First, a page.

Korean Won Snaps Three-Day Gain on Intervention Risk; Bonds Rise

South Korea’s won snapped a three-day advance amid speculation policy makers will intervene to weaken the currency, which yesterday reached the strongest level since February. Government bonds climbed.

The won rose as much as 0.45 percent against the dollar yesterday, before temporarily erasing gains in a half-hour period on suspected dollar purchases by the central bank. The currency is still up 5.1 percent this quarter, the best performance among 31 major currencies tracked by Bloomberg, and that erodes the competitiveness of exports that account for about 45 percent of South Korea’s gross domestic product.

The won declined 0.2 percent to 1,086.55 per dollar in Seoul, according to data compiled by Bloomberg. One-month implied volatility, a measure of expected moves in the exchange rate used to price options, increased nine basis points, or 0.09 percentage point, to 7.67 percent.

“Traders are cautious about betting aggressively on the won, especially when it heads toward the 1,080 level, because of the risk of intervention,” said Choi Sung Hyun, a currency trader at Woori Bank in Seoul. “Ahead of the holidays, companies may need to buy the won to cover expenses, and foreign investors are buying local shares, which may limit the won’s decline.”

South Korea’s markets are shut Sept. 18-20 for a public holiday. Overseas investors bought more local equities than they sold for the 14th straight day today, as data showed the unemployment rate fell to 3.1 percent in August from 3.2 percent in July.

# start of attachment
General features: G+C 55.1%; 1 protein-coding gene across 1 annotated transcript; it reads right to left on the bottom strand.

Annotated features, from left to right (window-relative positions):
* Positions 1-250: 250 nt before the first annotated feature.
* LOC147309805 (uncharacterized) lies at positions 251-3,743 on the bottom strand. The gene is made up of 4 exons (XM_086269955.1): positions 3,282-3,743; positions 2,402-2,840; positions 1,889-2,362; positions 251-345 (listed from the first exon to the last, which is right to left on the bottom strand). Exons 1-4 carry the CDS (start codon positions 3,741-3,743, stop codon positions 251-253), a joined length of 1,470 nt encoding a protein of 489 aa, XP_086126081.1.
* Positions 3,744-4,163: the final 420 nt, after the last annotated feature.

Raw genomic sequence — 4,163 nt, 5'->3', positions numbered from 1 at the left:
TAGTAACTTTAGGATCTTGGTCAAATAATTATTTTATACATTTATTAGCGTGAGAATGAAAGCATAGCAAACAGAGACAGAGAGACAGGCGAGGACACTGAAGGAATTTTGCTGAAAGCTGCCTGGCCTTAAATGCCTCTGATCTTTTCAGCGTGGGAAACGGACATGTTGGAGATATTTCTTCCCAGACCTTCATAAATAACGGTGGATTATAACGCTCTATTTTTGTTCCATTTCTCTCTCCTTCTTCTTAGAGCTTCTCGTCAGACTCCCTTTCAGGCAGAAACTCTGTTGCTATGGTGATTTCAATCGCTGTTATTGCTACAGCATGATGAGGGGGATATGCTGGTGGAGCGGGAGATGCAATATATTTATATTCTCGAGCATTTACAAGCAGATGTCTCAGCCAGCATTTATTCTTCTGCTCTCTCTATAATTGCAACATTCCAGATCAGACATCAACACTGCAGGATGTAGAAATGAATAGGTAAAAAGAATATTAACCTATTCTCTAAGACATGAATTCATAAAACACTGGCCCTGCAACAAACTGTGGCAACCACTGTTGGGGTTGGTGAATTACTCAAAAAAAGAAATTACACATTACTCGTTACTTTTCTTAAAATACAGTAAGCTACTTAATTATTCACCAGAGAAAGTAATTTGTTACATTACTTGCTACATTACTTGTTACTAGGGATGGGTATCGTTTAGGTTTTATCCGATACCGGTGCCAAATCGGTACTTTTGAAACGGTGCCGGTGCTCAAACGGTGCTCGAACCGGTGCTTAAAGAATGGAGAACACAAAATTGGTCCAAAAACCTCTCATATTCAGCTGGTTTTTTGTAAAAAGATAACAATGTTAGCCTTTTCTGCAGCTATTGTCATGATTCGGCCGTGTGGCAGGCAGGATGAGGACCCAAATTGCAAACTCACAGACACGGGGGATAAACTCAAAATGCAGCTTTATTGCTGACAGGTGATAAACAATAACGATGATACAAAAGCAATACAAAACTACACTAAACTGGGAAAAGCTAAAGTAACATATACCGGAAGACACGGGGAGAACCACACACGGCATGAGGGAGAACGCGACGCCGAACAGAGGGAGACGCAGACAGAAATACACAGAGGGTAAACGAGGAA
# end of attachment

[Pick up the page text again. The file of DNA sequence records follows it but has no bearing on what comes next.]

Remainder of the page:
‘Definitely Cautious’

The won fell as much as 0.5 percent today, the biggest intra-day loss since Aug. 22.

“Traders are definitely cautious after yesterday’s possible intervention by the government,” said Jude Noh, a currency trader at Suhyup Bank in Seoul. “We suspect the authorities may have stepped in briefly today,” said Han Sung Min, a currency trader at Busan Bank in Seoul.

South Korea will take steps to check currency volatility, including imposing a levy on banks’ foreign-currency debt and a cap on lenders’ currency forward positions, if “herd behavior” causes drastic movements, the Finance Ministry said in a report submitted to parliament in June.

The won may outperform other Asian currencies in 2014, Credit Agricole CIB said in a note yesterday, citing the nation’s current-account surplus and short-term debt. It said it expects the currency to strengthen to 1,080 per dollar by the end of this year and 1,040 by end-2014.

The yield on South Korea’s 2.75 percent bonds due June 2016 dropped one basis point to 2.95 percent, Korea Exchange Inc. prices show. Bank of Korea will probably hold its interest rate at 2.5 percent in a policy meeting tomorrow, according to the median estimate of 15 analysts in a Bloomberg survey.

To contact the reporter on this story: Yewon Kang in Seoul at ykang51@bloomberg.net

To contact the editor responsible for this story: James Regan at jregan19@bloomberg.net

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